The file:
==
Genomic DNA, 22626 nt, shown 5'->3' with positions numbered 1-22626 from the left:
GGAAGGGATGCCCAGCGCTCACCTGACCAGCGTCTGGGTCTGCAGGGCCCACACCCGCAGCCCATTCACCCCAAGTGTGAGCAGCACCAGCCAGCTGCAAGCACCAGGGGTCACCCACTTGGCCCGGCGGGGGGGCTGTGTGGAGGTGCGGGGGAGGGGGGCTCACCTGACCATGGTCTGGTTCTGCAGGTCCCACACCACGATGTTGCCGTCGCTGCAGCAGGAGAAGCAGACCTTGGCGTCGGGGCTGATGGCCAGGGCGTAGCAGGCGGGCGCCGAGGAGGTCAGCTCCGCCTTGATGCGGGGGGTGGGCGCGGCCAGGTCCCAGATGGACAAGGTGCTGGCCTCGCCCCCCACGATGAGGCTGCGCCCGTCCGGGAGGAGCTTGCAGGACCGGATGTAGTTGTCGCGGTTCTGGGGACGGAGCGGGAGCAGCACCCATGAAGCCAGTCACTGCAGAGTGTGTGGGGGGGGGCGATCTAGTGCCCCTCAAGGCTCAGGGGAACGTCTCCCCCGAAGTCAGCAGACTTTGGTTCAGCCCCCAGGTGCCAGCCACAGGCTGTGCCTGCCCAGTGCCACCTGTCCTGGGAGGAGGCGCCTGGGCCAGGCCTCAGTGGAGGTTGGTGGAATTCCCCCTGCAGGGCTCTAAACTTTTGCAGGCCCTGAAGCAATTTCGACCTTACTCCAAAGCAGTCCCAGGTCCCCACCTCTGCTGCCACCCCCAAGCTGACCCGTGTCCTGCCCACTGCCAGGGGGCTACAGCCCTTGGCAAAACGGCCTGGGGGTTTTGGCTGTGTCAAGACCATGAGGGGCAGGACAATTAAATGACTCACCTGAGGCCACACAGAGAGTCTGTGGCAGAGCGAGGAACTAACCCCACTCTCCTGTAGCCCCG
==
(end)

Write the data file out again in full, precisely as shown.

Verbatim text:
Genomic DNA, 22626 nt, shown 5'->3' with positions numbered 1-22626 from the left:
GGAAGGGATGCCCAGCGCTCACCTGACCAGCGTCTGGGTCTGCAGGGCCCACACCCGCAGCCCATTCACCCCAAGTGTGAGCAGCACCAGCCAGCTGCAAGCACCAGGGGTCACCCACTTGGCCCGGCGGGGGGGCTGTGTGGAGGTGCGGGGGAGGGGGGCTCACCTGACCATGGTCTGGTTCTGCAGGTCCCACACCACGATGTTGCCGTCGCTGCAGCAGGAGAAGCAGACCTTGGCGTCGGGGCTGATGGCCAGGGCGTAGCAGGCGGGCGCCGAGGAGGTCAGCTCCGCCTTGATGCGGGGGGTGGGCGCGGCCAGGTCCCAGATGGACAAGGTGCTGGCCTCGCCCCCCACGATGAGGCTGCGCCCGTCCGGGAGGAGCTTGCAGGACCGGATGTAGTTGTCGCGGTTCTGGGGACGGAGCGGGAGCAGCACCCATGAAGCCAGTCACTGCAGAGTGTGTGGGGGGGGGCGATCTAGTGCCCCTCAAGGCTCAGGGGAACGTCTCCCCCGAAGTCAGCAGACTTTGGTTCAGCCCCCAGGTGCCAGCCACAGGCTGTGCCTGCCCAGTGCCACCTGTCCTGGGAGGAGGCGCCTGGGCCAGGCCTCAGTGGAGGTTGGTGGAATTCCCCCTGCAGGGCTCTAAACTTTTGCAGGCCCTGAAGCAATTTCGACCTTACTCCAAAGCAGTCCCAGGTCCCCACCTCTGCTGCCACCCCCAAGCTGACCCGTGTCCTGCCCACTGCCAGGGGGCTACAGCCCTTGGCAAAACGGCCTGGGGGTTTTGGCTGTGTCAAGACCATGAGGGGCAGGACAATTAAATGACTCACCTGAGGCCACACAGAGAGTCTGTGGCAGAGCGAGGAACTAACCCCACTCTCCTGTAGCCCCG